From Borneo, Indonesia:
I am looking for information on the care of a diabetic patient. My location is in Kalimantam, Borneo, Indonesia. Medical assistance is very basic and I'm not so sure up to date.
The patient is 60 years old and requires constant attention following paralysing stroke. Hospital not very clear as to dosage of insulin etc. The patient returned home after one month's hospitalisation and has a nurse in constant attention.
I need details of equipment for administering medication by non-qualified personnel. Details here are sketchy to say the least.
You have a difficult problem; but my reading of your message is that you are trying to cope with a hemiplegic or diplegic 60 year old with insulin-treated diabetes. I also assume that in the hospital it has been established that his blood sugars are indeed high enough to warrant treatment with insulin. I am also assuming that you have the means to obtain an occasional blood and urine sugar to be analysed in the hospital.
The task then is one of conventional nursing of an elderly handicapped patient added to which he is going to need some insulin, some management of diet and some assessment of the degree of diabetic control. On the insulin aspect I would opt for just one shot a day of any long-acting insulin that you can get ahold of: NPH, Lente or even Ultralente. The first two might be given before breakfast and the second in the evening. Don't worry about using short-acting Regular insulin unless that is all you can get in which case you should give three times the dose in the morning that you give in the evening. As an additional economy there is some reliable work to show that beyond reasonable soap and water cleaning, it is not necessary to use alcohol swabs to clean the skin before giving the injections and if the house has some form of icebox a plastic syringe can be made to last at least a week. A glass syringe and needle could be kept in any household disinfectant and boiled once a week.
I don't know what the main carbohydrate staple is in your part of the world, but you should allow the normal food intake for a 60 year old but restricting the carbohydrate component to perhaps half of the usual amount. If however he has had a long history of malnutrition you have to remember that this can induce a form of diabetes especially in Tapioca eaters.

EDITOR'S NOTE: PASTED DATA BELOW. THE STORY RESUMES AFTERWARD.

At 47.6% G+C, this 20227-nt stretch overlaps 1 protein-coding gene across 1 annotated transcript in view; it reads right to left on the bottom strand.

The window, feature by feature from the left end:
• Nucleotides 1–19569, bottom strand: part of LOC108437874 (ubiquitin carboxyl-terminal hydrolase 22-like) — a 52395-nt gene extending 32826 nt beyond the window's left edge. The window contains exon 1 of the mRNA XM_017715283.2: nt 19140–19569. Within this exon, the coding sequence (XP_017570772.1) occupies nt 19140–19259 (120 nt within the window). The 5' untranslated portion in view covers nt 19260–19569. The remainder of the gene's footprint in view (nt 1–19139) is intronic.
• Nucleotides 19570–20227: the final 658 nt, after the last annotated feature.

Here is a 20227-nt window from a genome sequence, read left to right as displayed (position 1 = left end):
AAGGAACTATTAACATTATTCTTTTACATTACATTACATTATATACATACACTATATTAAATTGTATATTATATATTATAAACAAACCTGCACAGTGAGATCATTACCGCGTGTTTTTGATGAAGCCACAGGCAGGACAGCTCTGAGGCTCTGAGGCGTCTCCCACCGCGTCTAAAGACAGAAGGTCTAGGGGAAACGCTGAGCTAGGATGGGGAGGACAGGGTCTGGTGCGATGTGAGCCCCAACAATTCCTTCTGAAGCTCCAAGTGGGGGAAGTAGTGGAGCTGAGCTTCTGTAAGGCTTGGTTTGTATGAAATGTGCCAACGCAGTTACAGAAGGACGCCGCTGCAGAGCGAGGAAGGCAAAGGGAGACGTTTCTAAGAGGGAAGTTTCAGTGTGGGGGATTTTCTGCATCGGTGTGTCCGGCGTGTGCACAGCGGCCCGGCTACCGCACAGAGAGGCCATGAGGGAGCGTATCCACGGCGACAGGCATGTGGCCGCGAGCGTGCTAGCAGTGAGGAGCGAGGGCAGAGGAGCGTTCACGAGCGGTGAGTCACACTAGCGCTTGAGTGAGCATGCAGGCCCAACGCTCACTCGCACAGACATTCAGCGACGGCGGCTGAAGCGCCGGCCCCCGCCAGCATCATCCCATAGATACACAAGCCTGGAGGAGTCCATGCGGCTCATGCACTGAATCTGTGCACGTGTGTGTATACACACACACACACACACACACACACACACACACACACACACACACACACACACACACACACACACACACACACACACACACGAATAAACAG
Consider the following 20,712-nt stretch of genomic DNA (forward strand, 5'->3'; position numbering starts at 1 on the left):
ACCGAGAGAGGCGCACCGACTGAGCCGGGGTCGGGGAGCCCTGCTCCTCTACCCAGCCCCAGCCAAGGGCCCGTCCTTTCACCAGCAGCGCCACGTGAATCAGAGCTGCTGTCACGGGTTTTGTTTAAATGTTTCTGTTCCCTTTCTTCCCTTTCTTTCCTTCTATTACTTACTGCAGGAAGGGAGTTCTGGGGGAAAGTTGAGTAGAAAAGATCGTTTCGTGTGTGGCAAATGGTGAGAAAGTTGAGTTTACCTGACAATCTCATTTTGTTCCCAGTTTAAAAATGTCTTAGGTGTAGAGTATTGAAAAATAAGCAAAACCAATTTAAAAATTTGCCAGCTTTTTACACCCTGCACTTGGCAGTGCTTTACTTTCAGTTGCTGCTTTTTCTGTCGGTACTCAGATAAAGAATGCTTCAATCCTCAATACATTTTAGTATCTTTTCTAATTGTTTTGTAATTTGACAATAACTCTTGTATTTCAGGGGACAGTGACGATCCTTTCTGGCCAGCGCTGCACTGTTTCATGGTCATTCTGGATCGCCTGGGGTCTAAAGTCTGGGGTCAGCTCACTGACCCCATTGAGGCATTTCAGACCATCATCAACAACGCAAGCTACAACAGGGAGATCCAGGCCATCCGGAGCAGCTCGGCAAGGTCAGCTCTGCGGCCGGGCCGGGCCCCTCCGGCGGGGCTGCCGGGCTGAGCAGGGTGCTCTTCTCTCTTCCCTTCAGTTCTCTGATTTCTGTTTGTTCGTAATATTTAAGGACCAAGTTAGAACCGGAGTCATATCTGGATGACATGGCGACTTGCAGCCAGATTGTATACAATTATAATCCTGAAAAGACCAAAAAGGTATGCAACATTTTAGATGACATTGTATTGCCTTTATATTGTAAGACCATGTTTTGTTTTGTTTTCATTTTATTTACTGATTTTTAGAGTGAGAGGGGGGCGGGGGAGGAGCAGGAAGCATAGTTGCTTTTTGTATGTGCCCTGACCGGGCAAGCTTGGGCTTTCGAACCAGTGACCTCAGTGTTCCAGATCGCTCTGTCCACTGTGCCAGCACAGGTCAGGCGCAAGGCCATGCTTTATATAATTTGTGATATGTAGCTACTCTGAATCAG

Exercise can obviously play no role under the present circumstances, but passive movement is still important.
The last issue is monitoring blood sugars. In general, you would like to keep fasting levels below 250 mg/dl or about 14 mmol/L and urine testing is not going to help much. A test once a week should be enough if there is no superimposed infection. It is important to avoid severe hypoglycemia from too much insulin, so that you should have some form of sugar available if he shows any neurologic signs more than he already has.
Additional comments from Dr. Quick:What Dr. O'Brien proposes is clearly a lot different than what might be proposed for a healthy youngster who lives in a situation of relative affluence, unlimited financial resources, and close-by highly-qualified experts. His advice is entirely appropriate for the circumstances as described where, as the writer described, medical assistance is very basic.
Original posting 2 Jan 1999
Posted to Daily Care
|Return to the Top of This Page|
Last Updated: Tuesday April 06, 2010 15:09:02
This Internet site provides information of a general nature and is designed for educational purposes only. If you have any concerns about your own health or the health of your child, you should always consult with a physician or other health care professional.
This site is published by T-1 Today, Inc. (d/b/a Children with Diabetes), a 501c3 not-for-profit organization, which is responsible for its contents. Our mission is to provide education and support to families living with type 1 diabetes.
© Children with Diabetes, Inc. 1995-2018. Comments and Feedback.